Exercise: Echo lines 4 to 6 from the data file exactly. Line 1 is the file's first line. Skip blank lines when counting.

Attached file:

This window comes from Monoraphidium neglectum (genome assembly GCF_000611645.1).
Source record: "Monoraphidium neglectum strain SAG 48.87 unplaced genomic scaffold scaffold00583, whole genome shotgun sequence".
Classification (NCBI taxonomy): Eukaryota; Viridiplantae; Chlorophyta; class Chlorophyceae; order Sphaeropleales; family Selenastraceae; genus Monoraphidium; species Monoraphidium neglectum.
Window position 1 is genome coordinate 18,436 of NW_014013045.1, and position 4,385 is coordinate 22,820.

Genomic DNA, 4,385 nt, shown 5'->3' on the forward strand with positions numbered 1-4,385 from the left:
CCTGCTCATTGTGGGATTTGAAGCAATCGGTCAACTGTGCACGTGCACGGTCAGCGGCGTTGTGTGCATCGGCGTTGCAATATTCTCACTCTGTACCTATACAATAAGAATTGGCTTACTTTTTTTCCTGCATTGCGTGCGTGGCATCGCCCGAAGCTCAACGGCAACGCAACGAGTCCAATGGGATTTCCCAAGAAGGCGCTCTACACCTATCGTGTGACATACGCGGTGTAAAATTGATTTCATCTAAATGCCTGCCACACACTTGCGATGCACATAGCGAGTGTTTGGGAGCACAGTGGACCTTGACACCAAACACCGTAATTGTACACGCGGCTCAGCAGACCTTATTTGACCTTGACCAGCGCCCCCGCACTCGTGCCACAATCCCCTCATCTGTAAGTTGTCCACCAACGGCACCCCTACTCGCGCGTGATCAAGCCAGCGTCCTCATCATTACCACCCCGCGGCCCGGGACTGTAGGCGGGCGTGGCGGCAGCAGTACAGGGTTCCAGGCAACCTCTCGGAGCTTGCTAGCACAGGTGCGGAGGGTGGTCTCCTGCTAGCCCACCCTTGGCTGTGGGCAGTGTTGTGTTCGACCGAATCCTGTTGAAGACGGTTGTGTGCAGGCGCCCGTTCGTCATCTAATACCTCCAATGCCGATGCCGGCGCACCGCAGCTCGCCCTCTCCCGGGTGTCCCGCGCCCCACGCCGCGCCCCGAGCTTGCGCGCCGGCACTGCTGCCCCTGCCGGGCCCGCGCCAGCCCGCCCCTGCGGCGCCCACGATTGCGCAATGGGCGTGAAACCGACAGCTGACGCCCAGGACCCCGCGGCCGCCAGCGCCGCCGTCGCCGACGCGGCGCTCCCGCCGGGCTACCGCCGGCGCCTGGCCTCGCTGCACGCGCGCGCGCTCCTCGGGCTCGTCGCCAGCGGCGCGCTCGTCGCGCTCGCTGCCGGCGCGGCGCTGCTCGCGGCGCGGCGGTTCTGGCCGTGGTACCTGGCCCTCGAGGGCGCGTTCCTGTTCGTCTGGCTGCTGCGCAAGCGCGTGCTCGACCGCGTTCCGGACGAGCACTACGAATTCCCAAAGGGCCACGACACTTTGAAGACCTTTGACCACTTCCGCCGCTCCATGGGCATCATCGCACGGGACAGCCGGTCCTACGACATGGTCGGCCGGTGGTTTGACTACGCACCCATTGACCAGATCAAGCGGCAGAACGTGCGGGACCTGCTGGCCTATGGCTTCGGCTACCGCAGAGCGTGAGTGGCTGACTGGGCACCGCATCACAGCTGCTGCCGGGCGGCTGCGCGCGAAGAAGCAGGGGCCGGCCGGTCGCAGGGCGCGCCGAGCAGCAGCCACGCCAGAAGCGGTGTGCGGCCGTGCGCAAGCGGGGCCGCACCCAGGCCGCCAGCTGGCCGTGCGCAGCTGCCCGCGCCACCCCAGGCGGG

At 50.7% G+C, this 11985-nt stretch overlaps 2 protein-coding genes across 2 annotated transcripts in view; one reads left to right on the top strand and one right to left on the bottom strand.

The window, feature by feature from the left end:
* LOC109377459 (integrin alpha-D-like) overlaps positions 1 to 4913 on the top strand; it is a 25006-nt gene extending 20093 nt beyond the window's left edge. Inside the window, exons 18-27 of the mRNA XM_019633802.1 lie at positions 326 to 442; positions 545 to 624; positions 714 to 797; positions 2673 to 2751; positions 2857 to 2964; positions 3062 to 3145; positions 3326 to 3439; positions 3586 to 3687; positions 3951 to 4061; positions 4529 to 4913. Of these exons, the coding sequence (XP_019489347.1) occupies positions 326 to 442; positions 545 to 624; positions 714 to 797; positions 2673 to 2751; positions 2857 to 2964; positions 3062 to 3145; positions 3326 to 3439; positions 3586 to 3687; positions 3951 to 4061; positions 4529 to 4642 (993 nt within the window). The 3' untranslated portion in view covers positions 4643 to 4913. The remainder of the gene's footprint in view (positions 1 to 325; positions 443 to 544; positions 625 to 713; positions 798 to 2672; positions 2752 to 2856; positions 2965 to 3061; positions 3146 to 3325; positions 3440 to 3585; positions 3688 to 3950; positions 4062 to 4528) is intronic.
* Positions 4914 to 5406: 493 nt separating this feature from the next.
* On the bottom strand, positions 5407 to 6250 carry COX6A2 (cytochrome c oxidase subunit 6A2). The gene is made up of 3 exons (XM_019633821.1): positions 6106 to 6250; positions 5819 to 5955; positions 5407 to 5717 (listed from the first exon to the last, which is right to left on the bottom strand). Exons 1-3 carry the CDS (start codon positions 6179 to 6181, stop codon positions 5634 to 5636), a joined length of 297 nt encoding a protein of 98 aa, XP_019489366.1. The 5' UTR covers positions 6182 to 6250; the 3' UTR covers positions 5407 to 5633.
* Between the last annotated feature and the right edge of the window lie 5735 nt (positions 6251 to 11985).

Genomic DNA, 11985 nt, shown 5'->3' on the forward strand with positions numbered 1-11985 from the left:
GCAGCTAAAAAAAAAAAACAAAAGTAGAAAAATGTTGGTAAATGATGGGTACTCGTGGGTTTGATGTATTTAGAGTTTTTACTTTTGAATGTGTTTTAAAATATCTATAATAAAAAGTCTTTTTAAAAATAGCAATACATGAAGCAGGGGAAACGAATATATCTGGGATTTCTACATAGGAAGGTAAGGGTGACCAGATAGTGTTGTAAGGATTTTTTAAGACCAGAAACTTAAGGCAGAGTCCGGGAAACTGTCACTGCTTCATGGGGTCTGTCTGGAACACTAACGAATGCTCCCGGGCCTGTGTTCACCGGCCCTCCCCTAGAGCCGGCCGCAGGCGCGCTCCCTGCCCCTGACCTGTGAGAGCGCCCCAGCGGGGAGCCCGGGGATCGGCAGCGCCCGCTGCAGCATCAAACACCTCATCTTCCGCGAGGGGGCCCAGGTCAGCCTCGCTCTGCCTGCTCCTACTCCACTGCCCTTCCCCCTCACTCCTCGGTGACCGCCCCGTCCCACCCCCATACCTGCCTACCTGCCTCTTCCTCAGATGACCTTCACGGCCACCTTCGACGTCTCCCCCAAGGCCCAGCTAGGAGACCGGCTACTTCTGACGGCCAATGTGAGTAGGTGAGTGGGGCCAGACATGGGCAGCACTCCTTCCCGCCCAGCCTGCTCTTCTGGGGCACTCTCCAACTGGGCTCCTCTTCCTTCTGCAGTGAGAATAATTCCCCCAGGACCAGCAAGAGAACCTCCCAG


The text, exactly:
Window position 1 is genome coordinate 18,436 of NW_014013045.1, and position 4,385 is coordinate 22,820.

Genomic DNA, 4,385 nt, shown 5'->3' on the forward strand with positions numbered 1-4,385 from the left:
CCTGCTCATTGTGGGATTTGAAGCAATCGGTCAACTGTGCACGTGCACGGTCAGCGGCGTTGTGTGCATCGGCGTTGCAATATTCTCACTCTGTACCTATACAATAAGAATTGGCTTACTTTTTTTCCTGCATTGCGTGCGTGGCATCGCCCGAAGCTCAACGGCAACGCAACGAGTCCAATGGGATTTCCCAAGAAGGCGCTCTACACCTATCGTGTGACATACGCGGTGTAAAATTGATTTCATCTAAATGCCTGCCACACACTTGCGATGCACATAGCGAGTGTTTGGGAGCACAGTGGACCTTGACACCAAACACCGTAATTGTACACGCGGCTCAGCAGACCTTATTTGACCTTGACCAGCGCCCCCGCACTCGTGCCACAATCCCCTCATCTGTAAGTTGTCCACCAACGGCACCCCTACTCGCGCGTGATCAAGCCAGCGTCCTCATCATTACCACCCCGCGGCCCGGGACTGTAGGCGGGCGTGGCGGCAGCAGTACAGGGTTCCAGGCAACCTCTCGGAGCTTGCTAGCACAGGTGCGGAGGGTGGTCTCCTGCTAGCCCACCCTTGGCTGTGGGCAGTGTTGTGTTCGACCGAATCCTGTTGAAGACGGTTGTGTGCAGGCGCCCGTTCGTCATCTAATACCTCCAATGCCGATGCCGGCGCACCGCAGCTCGCCCTCTCCCGGGTGTCCCGCGCCCCACGCCGCGCCCCGAGCTTGCGCGCCGGCACTGCTGCCCCTGCCGGGCCCGCGCCAGCCCGCCCCTGCGGCGCCCACGATTGCGCAATGGGCGTGAAACCGACAGCTGACGCCCAGGACCCCGCGGCCGCCAGCGCCGCCGTCGCCGACGCGGCGCTCCCGCCGGGCTACCGCCGGCGCCTGGCCTCGCTGCACGCGCGCGCGCTCCTCGGGCTCGTCGCCAGCGGCGCGCTCGTCGCGCTCGCTGCCGGCGCGGCGCTGCTCGCGGCGCGGCGGTTCTGGCCGTGGTACCTGGCCCTCGAGGGCGCGTTCCTGTTCGTCTGGCTGCTGCGCAAGCGCGTGCTCGACCGCGTTCCGGACGAGCACTACGAATTCCCAAAGGGCCACGACACTTTGAAGACCTTTGACCACTTCCGCCGCTCCATGGGCATCATCGCACGGGACAGCCGGTCCTACGACATGGTCGGCCGGTGGTTTGACTACGCACCCATTGACCAGATCAAGCGGCAGAACGTGCGGGACCTGCTGGCCTATGGCTTCGGCTACCGCAGAGCGTGAGTGGCTGACTGGGCACCGCATCACAGCTGCTGCCGGGCGGCTGCGCGCGAAGAAGCAGGGGCCGGCCGGTCGCAGGGCGCGCCGAGCAGCAGCCACGCCAGAAGCGGTGTGCGGCCGTGCGCAAGCGGGGCCGCACCCAGGCCGCCAGCTGGCCGTGCGCAGCTGCCCGCGCCACCCCAGGCGGG